The problems women household heads in Indonesia face have generally been neglected. Indonesia, with its strong cultural norms of marriage and patriarchy, only recognizes women left single by divorce or death. Women-headed households that fall outside these categories whether because of abandonment, illness, or choice, suffer from discrimination, stigma, and second-class citizenship. Many women in this group feel inferior and are afraid to go out in public. Programs for poor women heads of household are often either charitable in nature or limited to income generating activities. None empower women to change their social status, let alone their legal status.
Nani aims to help women heads of households become socially visible and politically empowered so they can act as agents of change in their own lives. In 2002 she began to organize women, starting with a program of savings and loans, which served as an entry point because it answered basic daily financial needs. To Nani, it was important for these women to realize that despite their poverty, they could put money aside for savings. The women begin with a savings group, which allows them to pool money taken from their own daily budgets. After a six-month saving period, they become eligible to take out loans. When the groups are able to manage their own money, Nani helps them access other organizations that grant seed money. Nani also helps the women build their skills by offering small business development and leadership training. In addition to their financial activities, groups of about fifty women meet weekly to share their personal problems and support one another.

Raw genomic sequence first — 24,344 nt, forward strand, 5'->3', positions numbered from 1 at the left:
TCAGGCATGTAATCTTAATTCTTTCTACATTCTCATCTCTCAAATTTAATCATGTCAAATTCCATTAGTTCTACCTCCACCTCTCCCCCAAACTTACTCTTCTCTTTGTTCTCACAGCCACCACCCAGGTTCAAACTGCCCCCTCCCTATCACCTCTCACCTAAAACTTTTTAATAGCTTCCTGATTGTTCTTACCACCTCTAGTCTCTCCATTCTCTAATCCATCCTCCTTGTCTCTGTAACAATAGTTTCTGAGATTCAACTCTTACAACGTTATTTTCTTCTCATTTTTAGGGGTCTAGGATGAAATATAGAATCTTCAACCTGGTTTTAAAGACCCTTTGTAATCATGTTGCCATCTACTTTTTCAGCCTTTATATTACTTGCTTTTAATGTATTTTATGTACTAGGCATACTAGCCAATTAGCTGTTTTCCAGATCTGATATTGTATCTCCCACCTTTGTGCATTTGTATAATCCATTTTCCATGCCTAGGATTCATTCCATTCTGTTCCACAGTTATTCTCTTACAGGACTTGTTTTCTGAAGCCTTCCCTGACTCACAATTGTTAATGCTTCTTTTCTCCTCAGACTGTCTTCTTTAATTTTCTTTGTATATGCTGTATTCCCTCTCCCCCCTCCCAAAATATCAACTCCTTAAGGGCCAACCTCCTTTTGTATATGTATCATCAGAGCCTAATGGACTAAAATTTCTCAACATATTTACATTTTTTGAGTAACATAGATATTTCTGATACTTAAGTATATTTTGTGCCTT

Nani is building a nationwide organization, the Program for Women Headed Households in Indonesia (PEKKA). The name PEKKA is both an abbreviation and a word meaning “sensitive.” Many of the women involved with her organization proudly identify themselves as “pekka,” and this identification serves as a tool for advocacy. In addition to creating a strong sense of identity among members, Nani believes that to build a mass movement, the underlying organization must be robust and based on a strong network. PEKKA now consists of 404 women’s groups organized both in villages and on the provincial level. The collective power of these women’s groups is impressive; in West Java alone, savings and loans groups have created a cash fund over 5 billion rupiahs, and in East Nusa Tenggara, women in PEKKA voted as a bloc in a regional election and contributed 20 percent of the votes. Nani believes that to foster positive attitudes towards women heads of households, these women must be seen as leaders in addressing their communities’ problems. So she encourages participants to work on issues directly related to their daily lives and the daily lives of their neighbors. PEKKA members have addressed healthcare, composting, slash and burn cultivation practices, and high education fees, all problems of concern not only to women’s groups but to society as a whole. Nani’s approach is inclusive and her activities are open to men, in part because she realizes that changing men’s attitudes is essential. With that in mind, a women’s group in Subang, West Java, offers classes on electronics for young men and women in the group teach male motorcycle taxi drivers about savings and loans. Their training sessions give the women an opportunity to talk about domestic violence and how to prevent it, a topic that alone would not attract an audience.